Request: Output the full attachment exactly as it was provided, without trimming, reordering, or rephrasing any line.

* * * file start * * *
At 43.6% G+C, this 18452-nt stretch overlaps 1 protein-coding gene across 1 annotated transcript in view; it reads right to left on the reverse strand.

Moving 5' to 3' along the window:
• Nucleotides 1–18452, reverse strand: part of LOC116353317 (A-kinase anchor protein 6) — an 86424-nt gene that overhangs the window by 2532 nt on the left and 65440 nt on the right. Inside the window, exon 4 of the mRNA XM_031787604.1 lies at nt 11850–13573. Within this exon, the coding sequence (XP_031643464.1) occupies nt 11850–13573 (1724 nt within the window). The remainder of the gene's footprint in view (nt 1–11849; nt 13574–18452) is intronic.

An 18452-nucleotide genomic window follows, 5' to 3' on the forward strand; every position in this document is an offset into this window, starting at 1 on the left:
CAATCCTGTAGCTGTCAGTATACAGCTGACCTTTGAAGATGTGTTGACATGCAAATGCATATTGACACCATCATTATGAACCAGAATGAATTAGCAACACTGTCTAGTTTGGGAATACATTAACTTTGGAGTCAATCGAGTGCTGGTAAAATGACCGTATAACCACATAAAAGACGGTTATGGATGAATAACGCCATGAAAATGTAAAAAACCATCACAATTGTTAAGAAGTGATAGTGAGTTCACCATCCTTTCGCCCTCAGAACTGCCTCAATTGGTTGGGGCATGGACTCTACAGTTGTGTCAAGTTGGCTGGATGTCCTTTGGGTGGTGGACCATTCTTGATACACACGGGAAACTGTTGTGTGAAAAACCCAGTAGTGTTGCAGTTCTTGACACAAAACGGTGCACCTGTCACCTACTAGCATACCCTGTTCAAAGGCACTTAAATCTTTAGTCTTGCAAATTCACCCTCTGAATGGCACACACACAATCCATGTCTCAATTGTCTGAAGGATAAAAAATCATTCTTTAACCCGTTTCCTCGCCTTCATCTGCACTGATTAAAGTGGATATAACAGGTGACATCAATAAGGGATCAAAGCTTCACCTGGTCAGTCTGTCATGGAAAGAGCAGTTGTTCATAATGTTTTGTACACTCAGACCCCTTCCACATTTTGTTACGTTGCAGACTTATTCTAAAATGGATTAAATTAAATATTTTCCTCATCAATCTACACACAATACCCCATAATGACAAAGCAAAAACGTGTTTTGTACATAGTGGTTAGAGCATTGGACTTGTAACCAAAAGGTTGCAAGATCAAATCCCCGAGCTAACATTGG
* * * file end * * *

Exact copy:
At 43.6% G+C, this 18452-nt stretch overlaps 1 protein-coding gene across 1 annotated transcript in view; it reads right to left on the reverse strand.

Moving 5' to 3' along the window:
• Nucleotides 1–18452, reverse strand: part of LOC116353317 (A-kinase anchor protein 6) — an 86424-nt gene that overhangs the window by 2532 nt on the left and 65440 nt on the right. Inside the window, exon 4 of the mRNA XM_031787604.1 lies at nt 11850–13573. Within this exon, the coding sequence (XP_031643464.1) occupies nt 11850–13573 (1724 nt within the window). The remainder of the gene's footprint in view (nt 1–11849; nt 13574–18452) is intronic.

An 18452-nucleotide genomic window follows, 5' to 3' on the forward strand; every position in this document is an offset into this window, starting at 1 on the left:
CAATCCTGTAGCTGTCAGTATACAGCTGACCTTTGAAGATGTGTTGACATGCAAATGCATATTGACACCATCATTATGAACCAGAATGAATTAGCAACACTGTCTAGTTTGGGAATACATTAACTTTGGAGTCAATCGAGTGCTGGTAAAATGACCGTATAACCACATAAAAGACGGTTATGGATGAATAACGCCATGAAAATGTAAAAAACCATCACAATTGTTAAGAAGTGATAGTGAGTTCACCATCCTTTCGCCCTCAGAACTGCCTCAATTGGTTGGGGCATGGACTCTACAGTTGTGTCAAGTTGGCTGGATGTCCTTTGGGTGGTGGACCATTCTTGATACACACGGGAAACTGTTGTGTGAAAAACCCAGTAGTGTTGCAGTTCTTGACACAAAACGGTGCACCTGTCACCTACTAGCATACCCTGTTCAAAGGCACTTAAATCTTTAGTCTTGCAAATTCACCCTCTGAATGGCACACACACAATCCATGTCTCAATTGTCTGAAGGATAAAAAATCATTCTTTAACCCGTTTCCTCGCCTTCATCTGCACTGATTAAAGTGGATATAACAGGTGACATCAATAAGGGATCAAAGCTTCACCTGGTCAGTCTGTCATGGAAAGAGCAGTTGTTCATAATGTTTTGTACACTCAGACCCCTTCCACATTTTGTTACGTTGCAGACTTATTCTAAAATGGATTAAATTAAATATTTTCCTCATCAATCTACACACAATACCCCATAATGACAAAGCAAAAACGTGTTTTGTACATAGTGGTTAGAGCATTGGACTTGTAACCAAAAGGTTGCAAGATCAAATCCCCGAGCTAACATTGG